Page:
Israeli parliamentarian Ahmad Tibi arrived in London to meet with British officials and MPs to lobby them ahead of a symbolic vote on recognition of a Palestinian state that the British parliament is scheduled to hold Monday.
Tibi will attend the proceedings on the non-binding motion put forth by the Labour party. The Israeli MK told Labour officials that their support of a Palestinian state was a moral act that would promote the peace process.
"The negotiations in its previous iterations have been exhausted and the Netanyahu government is doing everything in its power to thwart the two-state vision, primarily using the settlements," he said.
Tibi added: "I do not know how the vote will swing, but this is an important political event which could serve as a catalyst for other countries and parliaments in Europe and the world."
The Arab parliamentarian objected to the Israeli Labor party's appeal to their British Labour colleagues to not support the motion. "It was an immoral and embarrassing move by the party which initiative the settlement enterprise, which is the most one-sided move possible."
He added: "This request by Labor places it as a subcontractor for Minister Avigdor Lieberman's foreign ministry. Anyone who supports two-states in principle must support the Palestinian move, which is a diplomatic overture using the UN – otherwise it perpetuates the occupation and the injustice."
The motion due for debate in Britain's lower house of parliament, put forward by a lawmaker from the opposition Labour party, will ask parliamentarians whether they believe the government should recognize the state of Palestine.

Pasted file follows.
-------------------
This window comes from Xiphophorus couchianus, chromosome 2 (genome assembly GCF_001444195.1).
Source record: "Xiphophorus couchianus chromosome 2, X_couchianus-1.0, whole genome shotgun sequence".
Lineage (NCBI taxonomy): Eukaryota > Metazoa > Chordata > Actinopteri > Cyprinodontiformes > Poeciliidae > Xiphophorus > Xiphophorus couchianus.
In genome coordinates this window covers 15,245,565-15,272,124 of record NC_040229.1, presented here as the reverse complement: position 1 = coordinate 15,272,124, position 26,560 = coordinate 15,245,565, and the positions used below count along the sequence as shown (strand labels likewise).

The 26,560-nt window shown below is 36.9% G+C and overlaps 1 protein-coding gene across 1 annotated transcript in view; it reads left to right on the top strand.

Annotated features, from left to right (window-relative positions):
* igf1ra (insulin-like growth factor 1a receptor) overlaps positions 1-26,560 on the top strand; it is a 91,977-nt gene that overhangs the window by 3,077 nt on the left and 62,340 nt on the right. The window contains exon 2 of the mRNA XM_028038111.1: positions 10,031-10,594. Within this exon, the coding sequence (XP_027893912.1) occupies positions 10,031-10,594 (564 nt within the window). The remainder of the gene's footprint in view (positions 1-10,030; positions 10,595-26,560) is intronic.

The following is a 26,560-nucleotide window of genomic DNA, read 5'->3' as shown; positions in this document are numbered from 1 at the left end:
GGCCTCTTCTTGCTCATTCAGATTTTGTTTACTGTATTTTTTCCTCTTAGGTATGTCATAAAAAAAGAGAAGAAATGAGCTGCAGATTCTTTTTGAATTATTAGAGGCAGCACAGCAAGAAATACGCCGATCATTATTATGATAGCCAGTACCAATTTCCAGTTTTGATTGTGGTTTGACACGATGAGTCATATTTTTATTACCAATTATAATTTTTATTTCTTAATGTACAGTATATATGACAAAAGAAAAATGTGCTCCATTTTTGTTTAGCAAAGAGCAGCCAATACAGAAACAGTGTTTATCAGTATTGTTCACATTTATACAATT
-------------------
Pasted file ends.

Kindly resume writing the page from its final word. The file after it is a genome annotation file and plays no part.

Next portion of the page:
It has the backing of the left-leaning Labour party's leadership which has told its lawmakers to vote in favor of the motion, an edict which has caused anger with some pro-Israel members of parliament set to rebel or stay away altogether.
According to the British media, some of the party's shadow ministers are outraged at being told by leader Ed Miliband how to vote on the issue, as they support recognition through as part of a peace agreement. They are reportedly considering a boycott on Monday should their lobbying to allow a free vote prove to be unsuccessful.
British newspaper the Independent quoted a senior pro-Israel MP as saying that, "To say that there is a row going on it putting it very mildly. People are furious. This is an attempt to rip up 13 years of carefully calibrated policy. It total madness and makes the prospect of peace less rather than more likely.”